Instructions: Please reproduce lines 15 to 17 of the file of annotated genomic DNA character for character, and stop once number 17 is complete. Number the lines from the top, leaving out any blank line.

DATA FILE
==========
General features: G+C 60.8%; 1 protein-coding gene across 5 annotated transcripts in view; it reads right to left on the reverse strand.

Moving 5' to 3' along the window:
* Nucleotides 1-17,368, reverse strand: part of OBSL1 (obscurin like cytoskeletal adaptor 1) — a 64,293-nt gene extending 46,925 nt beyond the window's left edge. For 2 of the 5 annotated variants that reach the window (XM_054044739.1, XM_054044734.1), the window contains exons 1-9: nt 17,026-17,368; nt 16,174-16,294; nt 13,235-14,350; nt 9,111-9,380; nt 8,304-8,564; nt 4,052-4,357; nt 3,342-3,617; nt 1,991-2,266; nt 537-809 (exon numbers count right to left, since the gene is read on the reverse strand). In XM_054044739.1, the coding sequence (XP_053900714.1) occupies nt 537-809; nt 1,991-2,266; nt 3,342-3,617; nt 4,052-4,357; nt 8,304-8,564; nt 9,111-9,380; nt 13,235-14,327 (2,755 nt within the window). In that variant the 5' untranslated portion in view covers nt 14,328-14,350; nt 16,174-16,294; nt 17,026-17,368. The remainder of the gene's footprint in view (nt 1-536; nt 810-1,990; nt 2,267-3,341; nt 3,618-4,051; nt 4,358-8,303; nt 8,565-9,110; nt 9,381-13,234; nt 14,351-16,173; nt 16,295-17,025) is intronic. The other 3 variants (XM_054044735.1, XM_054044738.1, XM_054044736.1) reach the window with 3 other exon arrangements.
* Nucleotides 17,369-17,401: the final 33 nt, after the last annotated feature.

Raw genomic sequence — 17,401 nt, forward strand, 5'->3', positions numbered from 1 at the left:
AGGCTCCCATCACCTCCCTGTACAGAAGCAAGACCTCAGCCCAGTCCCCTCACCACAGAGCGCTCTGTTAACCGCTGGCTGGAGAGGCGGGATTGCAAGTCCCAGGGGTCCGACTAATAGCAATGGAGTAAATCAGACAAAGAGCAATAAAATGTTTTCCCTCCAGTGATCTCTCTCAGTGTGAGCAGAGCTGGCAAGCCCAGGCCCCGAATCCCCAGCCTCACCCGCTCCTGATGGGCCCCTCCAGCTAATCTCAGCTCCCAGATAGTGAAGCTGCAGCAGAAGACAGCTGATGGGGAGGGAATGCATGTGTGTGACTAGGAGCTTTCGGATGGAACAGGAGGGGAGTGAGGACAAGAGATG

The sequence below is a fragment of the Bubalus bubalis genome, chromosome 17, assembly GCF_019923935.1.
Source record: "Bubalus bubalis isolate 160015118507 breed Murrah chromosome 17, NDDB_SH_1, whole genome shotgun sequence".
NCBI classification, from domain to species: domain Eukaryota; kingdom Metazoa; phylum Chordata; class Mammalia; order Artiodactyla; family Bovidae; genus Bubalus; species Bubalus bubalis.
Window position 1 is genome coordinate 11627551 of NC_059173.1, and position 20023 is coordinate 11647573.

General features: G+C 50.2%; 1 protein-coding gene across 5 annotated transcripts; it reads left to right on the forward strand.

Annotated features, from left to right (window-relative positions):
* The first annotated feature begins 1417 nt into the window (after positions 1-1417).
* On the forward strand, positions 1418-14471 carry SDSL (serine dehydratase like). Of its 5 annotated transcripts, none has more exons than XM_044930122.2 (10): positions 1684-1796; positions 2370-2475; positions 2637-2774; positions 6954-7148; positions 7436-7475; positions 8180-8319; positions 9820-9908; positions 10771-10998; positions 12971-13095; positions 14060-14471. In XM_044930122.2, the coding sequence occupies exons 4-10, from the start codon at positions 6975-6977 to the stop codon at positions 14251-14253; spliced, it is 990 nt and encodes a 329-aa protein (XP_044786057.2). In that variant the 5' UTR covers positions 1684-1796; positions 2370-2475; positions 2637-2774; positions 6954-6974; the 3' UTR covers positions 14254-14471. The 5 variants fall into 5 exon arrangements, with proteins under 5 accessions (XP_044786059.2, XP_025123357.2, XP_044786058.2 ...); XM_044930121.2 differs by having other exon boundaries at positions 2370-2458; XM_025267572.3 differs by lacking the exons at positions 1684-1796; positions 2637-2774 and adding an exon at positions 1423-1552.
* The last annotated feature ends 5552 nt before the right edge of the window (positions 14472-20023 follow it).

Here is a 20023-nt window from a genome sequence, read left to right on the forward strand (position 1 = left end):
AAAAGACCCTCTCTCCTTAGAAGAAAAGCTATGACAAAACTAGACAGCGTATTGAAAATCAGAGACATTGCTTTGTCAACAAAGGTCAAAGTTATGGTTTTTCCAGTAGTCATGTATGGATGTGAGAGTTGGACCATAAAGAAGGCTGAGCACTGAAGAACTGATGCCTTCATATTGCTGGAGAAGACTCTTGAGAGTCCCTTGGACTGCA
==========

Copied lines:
* The last annotated feature ends 5552 nt before the right edge of the window (positions 14472-20023 follow it).

Here is a 20023-nt window from a genome sequence, read left to right on the forward strand (position 1 = left end):
AAAAGACCCTCTCTCCTTAGAAGAAAAGCTATGACAAAACTAGACAGCGTATTGAAAATCAGAGACATTGCTTTGTCAACAAAGGTCAAAGTTATGGTTTTTCCAGTAGTCATGTATGGATGTGAGAGTTGGACCATAAAGAAGGCTGAGCACTGAAGAACTGATGCCTTCATATTGCTGGAGAAGACTCTTGAGAGTCCCTTGGACTGCA